Will Roads Be Made of Plastic?

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Floating highways have always been futuristic, candy cane lanes have remained fictional and Lego roads have endured the evolving fads of toys, but could new innovations make any of these a reality? Not quite, but plastic roads are a close second. One Dutch city has announced plans to test out roads paved with recycled plastic surfacing material, according to Fortune magazine. Dutch construction company VolkerWessels has released design plans on this alternative for our cars and could begin construction in as little as 3 years.

Going green

Creating roads made from plastic could have the potential to combat one the most pressing environmental issues in our world today. According to Wired, 33 million tons of plastic waste were created by the U.S. in 2013. Of that staggering amount only 9 percent was recycled. And according to Fortune, new reports from the annual American Association for the Advancement of Science’s meeting state that an alarming portion of plastic waste is entering oceans each year. Putting that plastic waste to good use would significantly reduce these numbers. What’s more is that the asphalt used in most roads now accounts for 1.6 million tons of CO2 released into the atmosphere each year, according to Fortune. Eliminating the need for asphalt on roadways would also help to bring down CO2 levels.

Benefits of plastic roads

The environmental gains aren’t the only benefit that would come from creating plastic roads. In a July press release, the VolkerWessels construction company reported on the numerous advantages of plastic roads. First and foremost, construction of these innovative highways would take significantly less time than traditional roads and require far less maintenance. The life span of these roads would increase by three times that of conventional roads thanks to their durability. The lightweight, hollow design would allow for piping and cabling underneath. According to VolkerWessels, plastic highways would create a less noisy road and allow for the option of heated roads. The end goal is to create roads that are made of 100 percent of recycled materials.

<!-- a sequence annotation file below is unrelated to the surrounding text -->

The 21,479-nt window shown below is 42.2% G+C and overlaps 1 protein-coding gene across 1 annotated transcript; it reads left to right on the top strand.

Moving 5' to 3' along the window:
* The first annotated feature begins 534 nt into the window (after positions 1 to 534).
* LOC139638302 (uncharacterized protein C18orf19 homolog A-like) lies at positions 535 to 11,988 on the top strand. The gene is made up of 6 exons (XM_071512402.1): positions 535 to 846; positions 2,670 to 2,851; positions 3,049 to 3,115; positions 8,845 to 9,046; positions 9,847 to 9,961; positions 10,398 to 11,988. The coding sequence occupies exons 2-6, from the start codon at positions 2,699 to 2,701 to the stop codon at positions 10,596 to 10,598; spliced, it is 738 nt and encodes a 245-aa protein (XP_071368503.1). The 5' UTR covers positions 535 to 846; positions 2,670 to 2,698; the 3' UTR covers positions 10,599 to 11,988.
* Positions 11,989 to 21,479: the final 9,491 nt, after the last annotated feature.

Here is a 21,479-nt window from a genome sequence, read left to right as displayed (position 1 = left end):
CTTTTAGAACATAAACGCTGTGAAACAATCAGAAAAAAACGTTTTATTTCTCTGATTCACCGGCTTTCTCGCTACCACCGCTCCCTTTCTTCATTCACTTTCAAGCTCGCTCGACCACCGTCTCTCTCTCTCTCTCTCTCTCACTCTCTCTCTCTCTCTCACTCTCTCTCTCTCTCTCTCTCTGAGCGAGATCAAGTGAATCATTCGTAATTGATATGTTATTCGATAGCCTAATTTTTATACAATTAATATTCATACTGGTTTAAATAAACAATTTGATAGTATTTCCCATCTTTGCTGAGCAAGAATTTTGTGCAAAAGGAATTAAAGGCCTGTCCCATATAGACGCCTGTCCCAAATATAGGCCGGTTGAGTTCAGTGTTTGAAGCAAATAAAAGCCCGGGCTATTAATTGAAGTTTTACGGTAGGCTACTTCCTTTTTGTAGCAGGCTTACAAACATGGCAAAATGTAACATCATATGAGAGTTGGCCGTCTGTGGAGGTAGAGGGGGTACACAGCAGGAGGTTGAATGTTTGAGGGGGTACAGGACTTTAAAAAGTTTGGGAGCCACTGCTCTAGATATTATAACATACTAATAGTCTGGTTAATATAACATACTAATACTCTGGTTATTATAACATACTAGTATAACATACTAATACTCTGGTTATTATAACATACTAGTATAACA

“Plastic roads might just be the next big thing.”

Taking a cue from India

According to The Financial Express, success of plastic roads has already been proven by one Indian city. Jamshedpur has partially paved 50 kilometers of road with recycled plastic. Ten collection centers across the city gather plastic bottles and wrappers that are then shredded and combined with asphalt. While the city still incorporates the traditional asphalt material, its efforts are going in the right direction, putting India ahead of the rest of world when it comes to reducing plastic waste.

The plastic roads in Jamshedpur began as a pilot project and are now proving to have strong benefits. If all cities could take the same initiative, with just a little research and resources the majority of the globe’s roadways could one day be completely comprised of recycled materials. The managing director of Jamshedpur Utilities and Services Company which spearheaded the project, Ashish Mathur, noted how utilizing plastic waste in an efficient way could help the environment and improve the roads, according to The Financial Times.

plastic roads“We did research to find out if plastic waste could be recycled in such a way that it could be utilized properly. We started with granulisation of the waste and then mixed it with the bitumen used to make roads, which gave brilliant results. Today all the roads that are constructed in Jamshedpur use 20 to 30 percent of plastic waste mixed with bitumen,” he said.

Anything is possible in today’s rapidly evolving world of technology. Remember when driverless cars were something of the future? Plastic roads might just be the next big thing.

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